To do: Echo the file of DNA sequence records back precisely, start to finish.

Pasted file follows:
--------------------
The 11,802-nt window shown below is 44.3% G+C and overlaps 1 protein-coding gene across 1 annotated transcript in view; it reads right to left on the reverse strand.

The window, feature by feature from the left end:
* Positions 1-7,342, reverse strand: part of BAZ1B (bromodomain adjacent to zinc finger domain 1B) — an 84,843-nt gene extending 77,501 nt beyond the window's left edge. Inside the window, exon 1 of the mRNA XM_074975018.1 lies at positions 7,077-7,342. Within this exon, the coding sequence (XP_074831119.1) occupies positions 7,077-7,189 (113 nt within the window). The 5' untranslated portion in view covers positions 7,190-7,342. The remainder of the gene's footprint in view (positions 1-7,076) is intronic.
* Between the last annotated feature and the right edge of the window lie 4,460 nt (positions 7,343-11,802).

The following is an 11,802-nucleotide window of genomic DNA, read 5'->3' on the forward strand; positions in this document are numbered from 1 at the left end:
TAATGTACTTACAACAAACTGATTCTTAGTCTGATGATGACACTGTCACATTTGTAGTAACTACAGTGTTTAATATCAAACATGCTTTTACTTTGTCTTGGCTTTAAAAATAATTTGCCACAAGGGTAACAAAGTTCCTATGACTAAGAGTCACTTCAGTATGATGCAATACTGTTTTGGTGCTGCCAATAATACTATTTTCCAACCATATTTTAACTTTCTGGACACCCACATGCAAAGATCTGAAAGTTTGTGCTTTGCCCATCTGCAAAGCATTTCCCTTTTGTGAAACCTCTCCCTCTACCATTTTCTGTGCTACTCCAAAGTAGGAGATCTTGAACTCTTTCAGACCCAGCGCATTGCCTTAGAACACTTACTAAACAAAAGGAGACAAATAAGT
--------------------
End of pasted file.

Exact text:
The 11,802-nt window shown below is 44.3% G+C and overlaps 1 protein-coding gene across 1 annotated transcript in view; it reads right to left on the reverse strand.

The window, feature by feature from the left end:
* Positions 1-7,342, reverse strand: part of BAZ1B (bromodomain adjacent to zinc finger domain 1B) — an 84,843-nt gene extending 77,501 nt beyond the window's left edge. Inside the window, exon 1 of the mRNA XM_074975018.1 lies at positions 7,077-7,342. Within this exon, the coding sequence (XP_074831119.1) occupies positions 7,077-7,189 (113 nt within the window). The 5' untranslated portion in view covers positions 7,190-7,342. The remainder of the gene's footprint in view (positions 1-7,076) is intronic.
* Between the last annotated feature and the right edge of the window lie 4,460 nt (positions 7,343-11,802).

The following is an 11,802-nucleotide window of genomic DNA, read 5'->3' on the forward strand; positions in this document are numbered from 1 at the left end:
TAATGTACTTACAACAAACTGATTCTTAGTCTGATGATGACACTGTCACATTTGTAGTAACTACAGTGTTTAATATCAAACATGCTTTTACTTTGTCTTGGCTTTAAAAATAATTTGCCACAAGGGTAACAAAGTTCCTATGACTAAGAGTCACTTCAGTATGATGCAATACTGTTTTGGTGCTGCCAATAATACTATTTTCCAACCATATTTTAACTTTCTGGACACCCACATGCAAAGATCTGAAAGTTTGTGCTTTGCCCATCTGCAAAGCATTTCCCTTTTGTGAAACCTCTCCCTCTACCATTTTCTGTGCTACTCCAAAGTAGGAGATCTTGAACTCTTTCAGACCCAGCGCATTGCCTTAGAACACTTACTAAACAAAAGGAGACAAATAAGT